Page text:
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Single in the Suburbs


When it comes to dating successfully, the cards may seem they are often stacked against you. There are so many things to consider these days. Do you swipe left or right? If you swiped left when you meant to swipe right, can you fix it or is that person gone forever? If you swiped right when you should have swiped left, what do you do if it’s a match and you have no interest? Should you pay for an upgraded profile, or are you wasting your money? Do you really have to answer every single message you receive? All of these questions – or more – and you haven’t even had your first conversation. And what IF that attractive stranger, who could possibly be a scammer, might also be a troll just looking for a hookup?

If dating feels more like browsing the “Wanted” posters at the local post office than finding a true connection with someone you’d like to spend time with, know you’re not alone. Those of us out here braving the endless supply of dating apps, with the honest intention of finding someone to love, are often experiencing the same.

Let’s examine some real-life dating situations, then ask a couple of dating and relationship coaches their advice. Joanna Shakti is the Founder of Ecstatic Intimacy
at www.ecstaticintimacy.com and Matthew Hale, M.A., IMFT is a Couples Counselor, Relationship Coach, Individual Therapist, and Life Coach at www.growingself.com.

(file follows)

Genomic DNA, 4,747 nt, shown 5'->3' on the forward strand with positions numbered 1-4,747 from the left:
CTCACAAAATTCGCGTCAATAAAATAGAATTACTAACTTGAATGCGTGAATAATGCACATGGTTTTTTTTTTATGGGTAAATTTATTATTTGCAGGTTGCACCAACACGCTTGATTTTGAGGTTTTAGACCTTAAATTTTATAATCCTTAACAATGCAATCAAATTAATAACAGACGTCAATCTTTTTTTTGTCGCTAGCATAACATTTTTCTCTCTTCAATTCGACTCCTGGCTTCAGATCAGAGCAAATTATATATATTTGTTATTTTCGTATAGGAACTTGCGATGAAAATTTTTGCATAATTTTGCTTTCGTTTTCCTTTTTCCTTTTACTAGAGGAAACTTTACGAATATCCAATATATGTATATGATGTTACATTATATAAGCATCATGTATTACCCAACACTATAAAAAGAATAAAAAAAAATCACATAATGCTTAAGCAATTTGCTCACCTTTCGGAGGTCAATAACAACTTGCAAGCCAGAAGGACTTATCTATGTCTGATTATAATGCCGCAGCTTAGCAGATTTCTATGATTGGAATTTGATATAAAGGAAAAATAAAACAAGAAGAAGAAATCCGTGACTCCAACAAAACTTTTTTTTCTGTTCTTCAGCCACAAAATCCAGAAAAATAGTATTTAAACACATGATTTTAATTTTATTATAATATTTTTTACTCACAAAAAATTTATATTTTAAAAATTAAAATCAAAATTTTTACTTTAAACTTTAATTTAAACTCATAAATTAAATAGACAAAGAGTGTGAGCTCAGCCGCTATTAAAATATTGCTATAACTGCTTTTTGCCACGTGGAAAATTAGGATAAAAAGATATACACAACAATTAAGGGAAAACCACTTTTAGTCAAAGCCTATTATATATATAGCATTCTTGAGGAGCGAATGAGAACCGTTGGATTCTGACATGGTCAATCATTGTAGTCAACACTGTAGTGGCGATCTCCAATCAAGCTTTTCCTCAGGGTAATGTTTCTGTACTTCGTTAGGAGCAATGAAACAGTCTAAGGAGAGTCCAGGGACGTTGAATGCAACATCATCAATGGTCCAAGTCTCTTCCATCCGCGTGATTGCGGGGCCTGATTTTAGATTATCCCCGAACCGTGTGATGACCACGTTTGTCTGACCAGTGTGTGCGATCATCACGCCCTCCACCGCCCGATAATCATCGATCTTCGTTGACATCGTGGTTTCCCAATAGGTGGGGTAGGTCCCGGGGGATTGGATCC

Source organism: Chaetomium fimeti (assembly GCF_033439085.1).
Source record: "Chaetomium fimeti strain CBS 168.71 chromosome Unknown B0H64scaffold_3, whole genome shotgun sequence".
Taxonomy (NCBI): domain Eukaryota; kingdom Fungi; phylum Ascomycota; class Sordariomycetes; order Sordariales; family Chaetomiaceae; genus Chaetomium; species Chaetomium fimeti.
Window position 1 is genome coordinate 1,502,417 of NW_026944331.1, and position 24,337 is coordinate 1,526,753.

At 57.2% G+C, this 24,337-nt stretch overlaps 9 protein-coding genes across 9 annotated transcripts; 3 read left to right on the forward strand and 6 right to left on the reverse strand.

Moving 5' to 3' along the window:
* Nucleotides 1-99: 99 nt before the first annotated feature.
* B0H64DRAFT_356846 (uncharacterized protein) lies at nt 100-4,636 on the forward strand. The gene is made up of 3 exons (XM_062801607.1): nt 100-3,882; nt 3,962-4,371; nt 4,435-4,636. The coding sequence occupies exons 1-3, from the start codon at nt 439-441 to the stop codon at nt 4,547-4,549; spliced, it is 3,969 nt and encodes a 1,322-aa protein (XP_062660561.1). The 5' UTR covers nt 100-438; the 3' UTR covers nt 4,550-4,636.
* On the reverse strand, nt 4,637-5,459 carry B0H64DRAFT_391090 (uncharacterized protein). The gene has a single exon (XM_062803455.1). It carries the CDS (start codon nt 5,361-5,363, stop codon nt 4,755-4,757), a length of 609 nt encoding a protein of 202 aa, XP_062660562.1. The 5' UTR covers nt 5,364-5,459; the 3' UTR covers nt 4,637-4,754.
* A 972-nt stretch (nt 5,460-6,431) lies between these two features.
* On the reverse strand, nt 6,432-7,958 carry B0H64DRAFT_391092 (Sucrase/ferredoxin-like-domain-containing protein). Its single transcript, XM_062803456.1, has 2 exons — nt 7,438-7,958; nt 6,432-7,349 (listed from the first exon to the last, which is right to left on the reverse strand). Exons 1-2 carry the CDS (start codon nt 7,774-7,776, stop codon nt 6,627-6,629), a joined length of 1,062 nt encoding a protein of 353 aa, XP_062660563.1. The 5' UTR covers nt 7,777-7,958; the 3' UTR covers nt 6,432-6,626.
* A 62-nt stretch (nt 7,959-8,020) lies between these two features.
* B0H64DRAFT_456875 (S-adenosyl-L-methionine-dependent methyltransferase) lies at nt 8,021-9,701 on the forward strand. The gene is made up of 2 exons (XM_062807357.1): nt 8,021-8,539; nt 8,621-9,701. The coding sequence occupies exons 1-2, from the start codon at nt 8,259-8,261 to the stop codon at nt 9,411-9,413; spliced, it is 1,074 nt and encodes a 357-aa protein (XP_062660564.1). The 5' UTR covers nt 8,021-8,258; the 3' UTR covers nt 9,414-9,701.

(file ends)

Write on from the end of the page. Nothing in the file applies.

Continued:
Photo: depositphotos

The Good

Kelly from Parker shares her story: “Will and I met on OK Cupid on Valentine’s Day in 2020. Things had gone a little crazy with the emergence of the coronavirus, but the reality of what was about to happen had not yet sunk in. We sent a few messages back and forth on the app, joking about spending Valentine’s Day on a dating site, then exchanged numbers so we could talk on the phone.

We took it slowly over the next two or three weeks, getting to know each other through text messages and phone calls, eventually wondering if we would ever meet in person as the world began to shut down around us. Then one day, Will asked me to meet him for lunch. Restaurants had started to open up for take-out and it was a beautiful, sunny, spring day. We decided to meet at the restaurant, order our food, then find a place to eat outside where we could finally spend time with each other in person.

When I arrived at the restaurant, Will met me in the parking lot. I laughed when, instead of flowers, he handed me a small bag filled with face masks, hand sanitizer, and gloves. He opened his trunk and pulled out two brand new camping chairs which he set up behind his car. We talked and laughed and pretended for the moment that everything was normal. I smiled as I realized how perfect it was that Will had thought of everything, down to the last detail. That pandemic picnic in the parking lot was one of the best dates I’ve ever had.”